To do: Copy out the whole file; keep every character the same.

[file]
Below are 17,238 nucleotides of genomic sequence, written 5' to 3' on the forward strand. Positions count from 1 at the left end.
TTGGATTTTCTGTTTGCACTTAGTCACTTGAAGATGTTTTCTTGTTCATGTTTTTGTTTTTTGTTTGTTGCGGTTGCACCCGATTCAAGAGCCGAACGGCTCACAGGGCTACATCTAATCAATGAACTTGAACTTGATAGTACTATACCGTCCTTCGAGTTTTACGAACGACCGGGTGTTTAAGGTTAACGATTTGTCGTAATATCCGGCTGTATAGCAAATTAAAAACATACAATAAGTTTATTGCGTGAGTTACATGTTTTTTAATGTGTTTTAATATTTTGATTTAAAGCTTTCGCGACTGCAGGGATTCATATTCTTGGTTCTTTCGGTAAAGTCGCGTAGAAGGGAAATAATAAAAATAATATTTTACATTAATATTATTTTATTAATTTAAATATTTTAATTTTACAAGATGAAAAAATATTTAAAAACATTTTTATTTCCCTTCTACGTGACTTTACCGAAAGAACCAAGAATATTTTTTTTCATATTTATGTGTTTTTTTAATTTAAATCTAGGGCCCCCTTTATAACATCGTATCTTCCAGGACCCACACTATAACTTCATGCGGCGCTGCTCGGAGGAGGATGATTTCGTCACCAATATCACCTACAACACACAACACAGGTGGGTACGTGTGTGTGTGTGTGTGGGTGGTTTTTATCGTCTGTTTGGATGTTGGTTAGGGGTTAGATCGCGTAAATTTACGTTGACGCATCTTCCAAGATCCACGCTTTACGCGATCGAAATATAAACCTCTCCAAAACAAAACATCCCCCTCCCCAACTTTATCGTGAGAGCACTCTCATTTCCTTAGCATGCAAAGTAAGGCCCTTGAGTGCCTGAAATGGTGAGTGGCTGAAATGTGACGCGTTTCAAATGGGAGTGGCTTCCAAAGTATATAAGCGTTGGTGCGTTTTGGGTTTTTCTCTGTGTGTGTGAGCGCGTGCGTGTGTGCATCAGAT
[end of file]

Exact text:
Below are 17,238 nucleotides of genomic sequence, written 5' to 3' on the forward strand. Positions count from 1 at the left end.
TTGGATTTTCTGTTTGCACTTAGTCACTTGAAGATGTTTTCTTGTTCATGTTTTTGTTTTTTGTTTGTTGCGGTTGCACCCGATTCAAGAGCCGAACGGCTCACAGGGCTACATCTAATCAATGAACTTGAACTTGATAGTACTATACCGTCCTTCGAGTTTTACGAACGACCGGGTGTTTAAGGTTAACGATTTGTCGTAATATCCGGCTGTATAGCAAATTAAAAACATACAATAAGTTTATTGCGTGAGTTACATGTTTTTTAATGTGTTTTAATATTTTGATTTAAAGCTTTCGCGACTGCAGGGATTCATATTCTTGGTTCTTTCGGTAAAGTCGCGTAGAAGGGAAATAATAAAAATAATATTTTACATTAATATTATTTTATTAATTTAAATATTTTAATTTTACAAGATGAAAAAATATTTAAAAACATTTTTATTTCCCTTCTACGTGACTTTACCGAAAGAACCAAGAATATTTTTTTTCATATTTATGTGTTTTTTTAATTTAAATCTAGGGCCCCCTTTATAACATCGTATCTTCCAGGACCCACACTATAACTTCATGCGGCGCTGCTCGGAGGAGGATGATTTCGTCACCAATATCACCTACAACACACAACACAGGTGGGTACGTGTGTGTGTGTGTGTGGGTGGTTTTTATCGTCTGTTTGGATGTTGGTTAGGGGTTAGATCGCGTAAATTTACGTTGACGCATCTTCCAAGATCCACGCTTTACGCGATCGAAATATAAACCTCTCCAAAACAAAACATCCCCCTCCCCAACTTTATCGTGAGAGCACTCTCATTTCCTTAGCATGCAAAGTAAGGCCCTTGAGTGCCTGAAATGGTGAGTGGCTGAAATGTGACGCGTTTCAAATGGGAGTGGCTTCCAAAGTATATAAGCGTTGGTGCGTTTTGGGTTTTTCTCTGTGTGTGTGAGCGCGTGCGTGTGTGCATCAGAT